Metroid enjoyed a bit of a renaissance in the early 2000s thanks to Retro Studios' runaway hit Metroid Prime and a couple of top-notch releases on the Game Boy Advance.  The more controversial of the two was Metroid Fusion, which took on a much more dialog-heavy approach than its predecessors and also deigned to have - gasp! - linear game progression!  That didn't make it a bad game, though - far from it, in fact.  Metroid Fusion effectively captured the isolation of the earlier games, putting Samus alone against a space station full of creatures mutated by an aggressive alien virus and even an evil doppelganger that infected the remains of her original suit, resulting in an extremely dangerous new foe.  If Metroid and Super Metroid were homages to Alien, this one is an homage to The Thing - a much different experience, but no less good.

63. Saints Row IV (Volition, 2013)


Saints Row is a franchise that's undeniably gotten more and more ridiculous with each new sequel, slowly turning from a fairly straight GTA clone to a full-blown Tex Avery cartoon by the third game.  But in an era where so many game studios and franchises take themselves so damned seriously, I don't think that's a bad thing at all.  Saints Row IV in particular recognizes exactly what video games should be about - pure, campy fun.  From the joke-heavy dialog and outlandish storyline to the ridiculous weaponry (featuring things like a Black Hole Gun and a Dubstep Gun) to a plethora of over-the-top superpowers and exaggerated enemies, as well as some rather amusing satire of other contemporary games, Saints Row IV is pure entertainment that never wears out its welcome.  I honestly wish more games and developers had the courage to revel in their own silliness as much as Volition does.

62. Astro Boy: Omega Factor (Treasure/Hitmaker, 2004)


Not only my favorite Game Boy Advance game of all time, but one of the finest from the Sega, Hitmaker and Treasure camps to boot, Astro Boy is a great experience all around.  Combining numerous Osamu Tezuka characters into one enormous storyline, as well as several different gameplay styles (beat-em-up and scrolling shooter being the most prominent), Astro Boy is also a very challenging game.  But the real genius of it all is in its implementation - by finding characters, Astro Boy's "Omega Factor" develops, unlocking new abilities and upgrades.  A pretty clever way to explore the universe of Osamu Tezuka (which you really should anyway; the guy is a legend).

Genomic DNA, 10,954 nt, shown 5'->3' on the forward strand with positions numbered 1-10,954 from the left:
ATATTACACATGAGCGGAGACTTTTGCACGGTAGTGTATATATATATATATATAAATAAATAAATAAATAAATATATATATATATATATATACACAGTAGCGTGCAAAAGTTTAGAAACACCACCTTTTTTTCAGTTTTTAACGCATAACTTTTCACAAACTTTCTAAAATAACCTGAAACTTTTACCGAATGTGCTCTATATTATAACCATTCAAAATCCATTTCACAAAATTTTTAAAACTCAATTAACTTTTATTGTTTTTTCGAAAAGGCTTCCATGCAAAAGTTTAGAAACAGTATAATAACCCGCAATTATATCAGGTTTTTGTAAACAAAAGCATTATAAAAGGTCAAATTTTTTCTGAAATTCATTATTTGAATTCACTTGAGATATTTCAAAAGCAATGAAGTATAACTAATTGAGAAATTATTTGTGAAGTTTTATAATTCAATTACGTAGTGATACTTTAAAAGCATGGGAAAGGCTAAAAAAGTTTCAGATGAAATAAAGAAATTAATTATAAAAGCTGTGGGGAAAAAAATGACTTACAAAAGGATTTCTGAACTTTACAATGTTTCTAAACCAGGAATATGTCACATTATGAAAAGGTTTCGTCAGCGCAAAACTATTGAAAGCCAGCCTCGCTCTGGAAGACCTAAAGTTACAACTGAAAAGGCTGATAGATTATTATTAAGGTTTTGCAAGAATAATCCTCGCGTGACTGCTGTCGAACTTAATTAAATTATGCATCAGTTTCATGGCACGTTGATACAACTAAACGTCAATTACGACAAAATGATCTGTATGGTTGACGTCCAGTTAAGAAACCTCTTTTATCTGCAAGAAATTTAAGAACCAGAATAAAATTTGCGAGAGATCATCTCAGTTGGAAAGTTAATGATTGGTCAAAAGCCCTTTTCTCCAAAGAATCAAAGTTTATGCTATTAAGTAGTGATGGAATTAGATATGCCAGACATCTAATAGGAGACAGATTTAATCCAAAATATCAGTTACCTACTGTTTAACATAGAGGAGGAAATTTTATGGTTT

61: Quake (Id Software, 1997)


Every modern FPS owes much to Doom, but with apologies to that classic, I have to say I much prefer Quake these days.  It took some time to win me over, but after really taking in its atmosphere, gorgeously designed 3D maps, creepy enemies and relentlessly fast-paced design, it's pretty hard to go back.  Moreso when it has some fantastic addons like Arcane Dimensions and the two official expansion packs that expand upon the experience in some pretty amazing ways, adding new some of the most well-crafted new enemies, stages and bosses I've seen in any FPS.  Quake kicks ass and is the quintessential Id shooter from the 90s.